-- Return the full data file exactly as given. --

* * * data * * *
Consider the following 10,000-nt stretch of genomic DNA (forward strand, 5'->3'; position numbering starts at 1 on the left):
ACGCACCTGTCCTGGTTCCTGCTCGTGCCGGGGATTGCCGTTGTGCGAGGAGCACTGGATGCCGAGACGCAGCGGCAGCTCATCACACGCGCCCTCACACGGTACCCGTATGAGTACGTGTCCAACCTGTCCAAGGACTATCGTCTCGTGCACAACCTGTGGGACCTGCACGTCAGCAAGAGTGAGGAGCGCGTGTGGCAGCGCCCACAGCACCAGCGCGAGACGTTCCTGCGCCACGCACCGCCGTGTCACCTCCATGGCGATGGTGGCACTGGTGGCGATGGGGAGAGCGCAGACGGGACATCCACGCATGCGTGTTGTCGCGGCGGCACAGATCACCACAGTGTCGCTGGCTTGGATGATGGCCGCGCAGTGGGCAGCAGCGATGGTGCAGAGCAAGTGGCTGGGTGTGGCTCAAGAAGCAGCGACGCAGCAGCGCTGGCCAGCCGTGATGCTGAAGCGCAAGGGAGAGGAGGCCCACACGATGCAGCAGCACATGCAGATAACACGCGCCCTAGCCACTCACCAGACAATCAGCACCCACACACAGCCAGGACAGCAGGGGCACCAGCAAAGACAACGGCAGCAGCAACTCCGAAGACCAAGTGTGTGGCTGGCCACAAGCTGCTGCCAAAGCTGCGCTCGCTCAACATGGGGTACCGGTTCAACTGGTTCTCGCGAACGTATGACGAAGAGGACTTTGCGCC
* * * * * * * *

Consider the following 10,000-nt stretch of genomic DNA (forward strand, 5'->3'; position numbering starts at 1 on the left):
ACGCACCTGTCCTGGTTCCTGCTCGTGCCGGGGATTGCCGTTGTGCGAGGAGCACTGGATGCCGAGACGCAGCGGCAGCTCATCACACGCGCCCTCACACGGTACCCGTATGAGTACGTGTCCAACCTGTCCAAGGACTATCGTCTCGTGCACAACCTGTGGGACCTGCACGTCAGCAAGAGTGAGGAGCGCGTGTGGCAGCGCCCACAGCACCAGCGCGAGACGTTCCTGCGCCACGCACCGCCGTGTCACCTCCATGGCGATGGTGGCACTGGTGGCGATGGGGAGAGCGCAGACGGGACATCCACGCATGCGTGTTGTCGCGGCGGCACAGATCACCACAGTGTCGCTGGCTTGGATGATGGCCGCGCAGTGGGCAGCAGCGATGGTGCAGAGCAAGTGGCTGGGTGTGGCTCAAGAAGCAGCGACGCAGCAGCGCTGGCCAGCCGTGATGCTGAAGCGCAAGGGAGAGGAGGCCCACACGATGCAGCAGCACATGCAGATAACACGCGCCCTAGCCACTCACCAGACAATCAGCACCCACACACAGCCAGGACAGCAGGGGCACCAGCAAAGACAACGGCAGCAGCAACTCCGAAGACCAAGTGTGTGGCTGGCCACAAGCTGCTGCCAAAGCTGCGCTCGCTCAACATGGGGTACCGGTTCAACTGGTTCTCGCGAACGTATGACGAAGAGGACTTTGCGCC